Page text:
Remove from heat. Remove the cheesecloth pectin bag and place in a bowl to cool. Once cool enough to handle easily, gently squeeze the cheesecloth pouch to extract more of the pectin (it will be sort of gloppy). Add the extracted pectin-y juice back into the pan with the rosehips.

7 Measure out the sugar and add to the rosehip mixture. Heat to high, stirring with a wooden spoon until the sugar has all dissolved. Add butter (will help keep the foaming down). Bring to a rapid boil, uncovered, reduce heat to medium high.

Place a small plate in your freezer. After about 25 minutes begin testing the jam by placing a small amount on the chilled plate. Allow 30 seconds to pass and then run your finger through it to see what the cooled consistency will be.

Boil for a few minutes longer if desired for a thicker jam. Do not overcook or the mixture will caramelize and give you an odd taste.

8 Ladle the mixture into hot, sterilized canning jars. Wipe the rims of the jars clean with a dampened paper towel. Seal them with the sterilized lids, leaving 1/4 inch of headspace.

9 To ensure a good seal, and to guard against mold, if you want, you can process the jars in a water bath for 5 minutes (bacteria is already killed by the sugar).

To process, place the jars on a rack in a large, tall stock pot. Cover with an inch of water and bring to a rolling boil for 5 minutes. Then turn off the heat, remove the jars from the water, and let cool.

As the jars cool you should hear a popping sound as the lids seal. The lids should seal; if not, store in the refrigerator.

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Links:

Rose Hip Jelly here on Simply Recipes

Rose Hips

Showing 4 of 13 Comments

  • Dorothy Dalgleish

    Hi Elise have just cut back some rose bushes & have a few rosehips, would appreciate if you could let me know if they can be used whilst still green or if I need to let them dry? Many thanks Dorothy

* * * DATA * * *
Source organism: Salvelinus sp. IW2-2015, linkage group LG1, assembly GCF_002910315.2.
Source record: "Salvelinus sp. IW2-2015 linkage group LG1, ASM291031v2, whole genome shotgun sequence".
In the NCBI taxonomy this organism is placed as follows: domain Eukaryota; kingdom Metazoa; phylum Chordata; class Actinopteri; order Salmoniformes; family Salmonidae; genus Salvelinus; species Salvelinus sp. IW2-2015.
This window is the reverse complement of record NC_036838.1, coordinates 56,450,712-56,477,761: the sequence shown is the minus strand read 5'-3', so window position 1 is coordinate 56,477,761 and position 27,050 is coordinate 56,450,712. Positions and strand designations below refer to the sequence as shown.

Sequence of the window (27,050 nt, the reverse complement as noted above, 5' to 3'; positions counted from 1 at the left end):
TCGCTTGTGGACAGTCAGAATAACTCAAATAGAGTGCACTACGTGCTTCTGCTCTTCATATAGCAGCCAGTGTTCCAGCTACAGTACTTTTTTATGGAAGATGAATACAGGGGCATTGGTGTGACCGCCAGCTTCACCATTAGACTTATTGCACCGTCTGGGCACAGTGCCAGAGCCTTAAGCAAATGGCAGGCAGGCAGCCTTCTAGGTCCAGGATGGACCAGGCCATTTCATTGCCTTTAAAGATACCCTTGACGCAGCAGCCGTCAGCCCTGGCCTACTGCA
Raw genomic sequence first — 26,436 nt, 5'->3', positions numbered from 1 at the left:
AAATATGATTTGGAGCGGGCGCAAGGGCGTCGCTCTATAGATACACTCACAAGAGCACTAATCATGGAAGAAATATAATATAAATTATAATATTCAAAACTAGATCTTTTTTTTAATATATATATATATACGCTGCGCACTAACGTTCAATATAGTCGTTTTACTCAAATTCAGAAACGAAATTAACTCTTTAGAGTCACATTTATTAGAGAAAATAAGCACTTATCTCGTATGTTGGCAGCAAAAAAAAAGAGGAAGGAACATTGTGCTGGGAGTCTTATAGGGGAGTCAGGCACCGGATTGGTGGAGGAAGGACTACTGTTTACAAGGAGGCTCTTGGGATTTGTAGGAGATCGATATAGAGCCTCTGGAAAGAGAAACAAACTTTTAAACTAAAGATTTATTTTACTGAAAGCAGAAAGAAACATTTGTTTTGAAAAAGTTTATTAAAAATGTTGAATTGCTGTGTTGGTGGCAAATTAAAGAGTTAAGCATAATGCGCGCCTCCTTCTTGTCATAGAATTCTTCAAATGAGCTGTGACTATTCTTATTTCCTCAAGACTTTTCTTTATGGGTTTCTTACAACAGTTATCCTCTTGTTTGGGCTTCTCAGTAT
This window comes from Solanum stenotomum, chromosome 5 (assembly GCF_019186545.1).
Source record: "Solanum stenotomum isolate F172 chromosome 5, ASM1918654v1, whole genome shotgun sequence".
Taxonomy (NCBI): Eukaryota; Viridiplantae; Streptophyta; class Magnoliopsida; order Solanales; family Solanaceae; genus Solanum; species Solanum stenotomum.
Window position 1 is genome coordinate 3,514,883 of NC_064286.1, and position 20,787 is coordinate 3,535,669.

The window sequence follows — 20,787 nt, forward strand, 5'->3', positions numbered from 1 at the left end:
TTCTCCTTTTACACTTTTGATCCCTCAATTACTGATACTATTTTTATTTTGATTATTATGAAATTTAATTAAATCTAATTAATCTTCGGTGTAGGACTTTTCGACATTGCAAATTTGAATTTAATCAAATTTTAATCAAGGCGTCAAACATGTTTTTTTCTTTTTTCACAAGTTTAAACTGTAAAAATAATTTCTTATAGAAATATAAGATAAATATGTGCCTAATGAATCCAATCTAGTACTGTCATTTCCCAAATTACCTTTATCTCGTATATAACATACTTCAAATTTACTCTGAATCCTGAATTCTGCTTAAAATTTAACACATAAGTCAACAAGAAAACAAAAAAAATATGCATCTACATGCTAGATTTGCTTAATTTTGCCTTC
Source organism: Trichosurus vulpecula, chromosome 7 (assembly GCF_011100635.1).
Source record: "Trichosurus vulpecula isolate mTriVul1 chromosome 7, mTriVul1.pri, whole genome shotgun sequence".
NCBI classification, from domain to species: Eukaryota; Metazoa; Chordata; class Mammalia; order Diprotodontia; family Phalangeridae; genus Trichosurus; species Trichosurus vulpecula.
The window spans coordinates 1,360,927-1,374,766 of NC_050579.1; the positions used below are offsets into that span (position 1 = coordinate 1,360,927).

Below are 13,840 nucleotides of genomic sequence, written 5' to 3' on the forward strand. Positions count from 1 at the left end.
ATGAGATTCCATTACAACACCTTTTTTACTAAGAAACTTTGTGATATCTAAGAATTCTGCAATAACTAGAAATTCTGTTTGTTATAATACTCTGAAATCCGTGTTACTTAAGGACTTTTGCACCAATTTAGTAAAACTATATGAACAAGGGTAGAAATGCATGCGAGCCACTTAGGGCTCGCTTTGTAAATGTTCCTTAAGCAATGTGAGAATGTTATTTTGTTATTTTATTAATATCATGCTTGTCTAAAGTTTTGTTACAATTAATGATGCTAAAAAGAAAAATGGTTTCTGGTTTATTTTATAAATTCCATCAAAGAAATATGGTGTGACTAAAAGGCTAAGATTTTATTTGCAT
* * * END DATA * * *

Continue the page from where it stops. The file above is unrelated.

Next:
• FRANCES L ARBUCKLE

    Can rose hips be used that have started to wizzle up.

  • Kathy

    I had only 2 cups of chopped rosehips when I finished cleaning them, so I tried to halve the recipe. I used 1 medium orange and a small green apple and half a lemon which was all I had. I used 3 cups pf water and 2 1/2 cups of sugar. I did not need the butter as it did not get overly foamy. I did not have any cheesecloth so I used a small muslin bag and tied it with kite string. It worked great after a little trouble initially since I had to hold it under the mixture cause it kept floating on top. I cooked the jam an extra 5 minutes and it set up nicely.

  • Carol

    l recently had to hardily prune back some rose bushes for a plumber to access a split pipe and as the roses were no longer flowering and there were loads of rose hips l thought it was time to have a go at making rose hip jam.. yours was the first recipe l found so l am looking forward to giving it a try..now, l dont think l was able to get how ever many quarts you ask for in this recipe so l was wondering how to adapt the other ingredients for making less jam, oh, and by the way, l work in metric measurements…maybe once cleaned there might be 3cps of rose hips..l raided all the UN-pruned bushes as well..thanks for ytou help..oh and by the way, can l used packaged pectin instead of the fruit..l only ask this cause l dont think l have any muslin material to hand..l have the fruit, just need an alternative, though using some tea strainers do come to mind..

  • Andrina Rawlins

    Good to hear from you Elise, next year when I hopefully will try this recipe again I will try for the hard boil. I felt that I had but it did say partially covered which I did, no doubt that would hinder the water from boiling away. With the new information I have received I will keep notes on this and as I say try again next year. I wondered if any type of green apple would do or does a specific one work better than others?